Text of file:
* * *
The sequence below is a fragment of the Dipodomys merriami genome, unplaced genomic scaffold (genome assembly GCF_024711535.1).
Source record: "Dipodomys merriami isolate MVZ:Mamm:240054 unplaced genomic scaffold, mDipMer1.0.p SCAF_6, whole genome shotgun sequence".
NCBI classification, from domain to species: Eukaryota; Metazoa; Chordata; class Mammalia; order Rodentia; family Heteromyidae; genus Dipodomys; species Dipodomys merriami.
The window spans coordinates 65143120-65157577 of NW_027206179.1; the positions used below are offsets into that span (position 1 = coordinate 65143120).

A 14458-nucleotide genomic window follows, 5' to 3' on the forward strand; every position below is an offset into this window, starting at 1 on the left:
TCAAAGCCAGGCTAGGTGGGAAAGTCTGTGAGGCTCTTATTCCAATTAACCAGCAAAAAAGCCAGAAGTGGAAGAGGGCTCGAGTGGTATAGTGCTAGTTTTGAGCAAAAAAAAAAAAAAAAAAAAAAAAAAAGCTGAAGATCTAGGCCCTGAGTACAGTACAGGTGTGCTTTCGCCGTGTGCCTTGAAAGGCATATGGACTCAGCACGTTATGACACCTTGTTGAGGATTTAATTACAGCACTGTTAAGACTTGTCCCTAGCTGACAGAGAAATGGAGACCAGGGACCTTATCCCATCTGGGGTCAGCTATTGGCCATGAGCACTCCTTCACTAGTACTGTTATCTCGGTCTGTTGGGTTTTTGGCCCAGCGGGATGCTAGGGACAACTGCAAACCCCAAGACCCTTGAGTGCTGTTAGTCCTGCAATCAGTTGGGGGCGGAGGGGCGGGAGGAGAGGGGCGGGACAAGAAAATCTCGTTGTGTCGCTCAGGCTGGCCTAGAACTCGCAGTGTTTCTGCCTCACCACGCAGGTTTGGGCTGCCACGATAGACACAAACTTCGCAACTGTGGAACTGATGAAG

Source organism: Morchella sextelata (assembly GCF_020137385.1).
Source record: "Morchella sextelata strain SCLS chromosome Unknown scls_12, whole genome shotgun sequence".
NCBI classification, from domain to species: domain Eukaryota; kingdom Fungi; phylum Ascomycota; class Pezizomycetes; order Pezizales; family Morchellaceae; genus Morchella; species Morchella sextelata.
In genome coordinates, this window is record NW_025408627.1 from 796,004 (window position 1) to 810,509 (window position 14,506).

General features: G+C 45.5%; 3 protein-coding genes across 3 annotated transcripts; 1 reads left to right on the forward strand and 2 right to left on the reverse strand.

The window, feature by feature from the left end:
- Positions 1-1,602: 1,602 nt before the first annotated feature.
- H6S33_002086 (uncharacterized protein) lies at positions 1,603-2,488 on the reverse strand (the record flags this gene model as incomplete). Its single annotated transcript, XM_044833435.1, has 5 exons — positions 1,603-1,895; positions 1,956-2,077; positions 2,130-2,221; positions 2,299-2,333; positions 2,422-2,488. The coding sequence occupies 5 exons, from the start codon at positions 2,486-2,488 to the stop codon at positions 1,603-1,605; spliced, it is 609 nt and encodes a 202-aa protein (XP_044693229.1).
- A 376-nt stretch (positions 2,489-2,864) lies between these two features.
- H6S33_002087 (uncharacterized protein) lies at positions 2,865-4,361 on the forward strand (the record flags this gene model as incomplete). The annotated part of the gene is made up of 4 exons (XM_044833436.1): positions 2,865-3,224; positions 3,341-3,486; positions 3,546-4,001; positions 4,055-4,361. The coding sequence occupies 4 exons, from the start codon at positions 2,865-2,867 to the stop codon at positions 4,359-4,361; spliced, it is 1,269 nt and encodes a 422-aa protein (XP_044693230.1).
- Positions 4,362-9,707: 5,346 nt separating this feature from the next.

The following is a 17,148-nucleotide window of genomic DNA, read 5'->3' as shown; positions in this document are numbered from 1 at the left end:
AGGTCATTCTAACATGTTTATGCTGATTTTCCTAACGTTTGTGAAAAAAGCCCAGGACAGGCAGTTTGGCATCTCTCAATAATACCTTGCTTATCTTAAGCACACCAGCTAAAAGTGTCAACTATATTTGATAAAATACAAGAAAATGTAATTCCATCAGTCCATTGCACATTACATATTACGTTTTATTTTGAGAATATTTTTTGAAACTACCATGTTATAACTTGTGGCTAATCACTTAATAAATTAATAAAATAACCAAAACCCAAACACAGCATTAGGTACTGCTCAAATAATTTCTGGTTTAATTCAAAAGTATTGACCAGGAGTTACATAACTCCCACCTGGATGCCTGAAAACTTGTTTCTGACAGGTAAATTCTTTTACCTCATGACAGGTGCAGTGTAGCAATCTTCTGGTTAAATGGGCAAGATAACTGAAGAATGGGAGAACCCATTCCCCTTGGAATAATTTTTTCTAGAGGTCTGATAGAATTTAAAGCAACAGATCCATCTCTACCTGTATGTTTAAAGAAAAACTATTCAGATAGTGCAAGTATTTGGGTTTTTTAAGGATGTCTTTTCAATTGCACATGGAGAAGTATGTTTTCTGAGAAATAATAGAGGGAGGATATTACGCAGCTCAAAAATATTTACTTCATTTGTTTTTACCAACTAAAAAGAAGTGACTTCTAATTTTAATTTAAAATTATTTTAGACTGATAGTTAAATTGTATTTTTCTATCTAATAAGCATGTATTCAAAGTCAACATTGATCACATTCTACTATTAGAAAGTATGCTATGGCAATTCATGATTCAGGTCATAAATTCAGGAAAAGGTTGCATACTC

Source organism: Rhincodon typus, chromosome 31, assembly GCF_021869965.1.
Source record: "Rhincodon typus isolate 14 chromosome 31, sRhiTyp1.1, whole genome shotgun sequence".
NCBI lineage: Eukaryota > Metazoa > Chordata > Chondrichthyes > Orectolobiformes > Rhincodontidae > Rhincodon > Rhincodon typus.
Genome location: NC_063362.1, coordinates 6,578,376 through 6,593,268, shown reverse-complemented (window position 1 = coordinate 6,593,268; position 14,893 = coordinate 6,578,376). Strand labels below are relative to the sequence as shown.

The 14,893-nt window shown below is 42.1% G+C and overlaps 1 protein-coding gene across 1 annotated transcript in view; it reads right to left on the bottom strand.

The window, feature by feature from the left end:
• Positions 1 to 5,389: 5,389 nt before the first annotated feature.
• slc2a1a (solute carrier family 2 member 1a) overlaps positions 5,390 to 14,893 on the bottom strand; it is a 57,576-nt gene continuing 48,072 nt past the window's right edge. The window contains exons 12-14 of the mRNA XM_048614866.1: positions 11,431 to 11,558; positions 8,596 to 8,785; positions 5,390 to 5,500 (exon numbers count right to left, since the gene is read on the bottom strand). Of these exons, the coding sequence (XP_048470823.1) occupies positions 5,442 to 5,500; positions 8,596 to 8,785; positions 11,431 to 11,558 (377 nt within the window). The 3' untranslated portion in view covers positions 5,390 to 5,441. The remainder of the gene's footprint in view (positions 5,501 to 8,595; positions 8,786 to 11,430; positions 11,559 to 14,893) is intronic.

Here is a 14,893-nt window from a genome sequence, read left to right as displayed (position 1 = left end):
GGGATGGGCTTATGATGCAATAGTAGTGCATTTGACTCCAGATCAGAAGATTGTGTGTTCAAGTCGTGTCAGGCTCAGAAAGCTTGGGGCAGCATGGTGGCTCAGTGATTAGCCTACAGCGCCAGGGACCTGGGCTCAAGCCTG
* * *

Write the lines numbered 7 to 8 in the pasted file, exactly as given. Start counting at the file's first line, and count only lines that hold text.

Source organism: Morchella sextelata (assembly GCF_020137385.1).
Source record: "Morchella sextelata strain SCLS chromosome Unknown scls_12, whole genome shotgun sequence".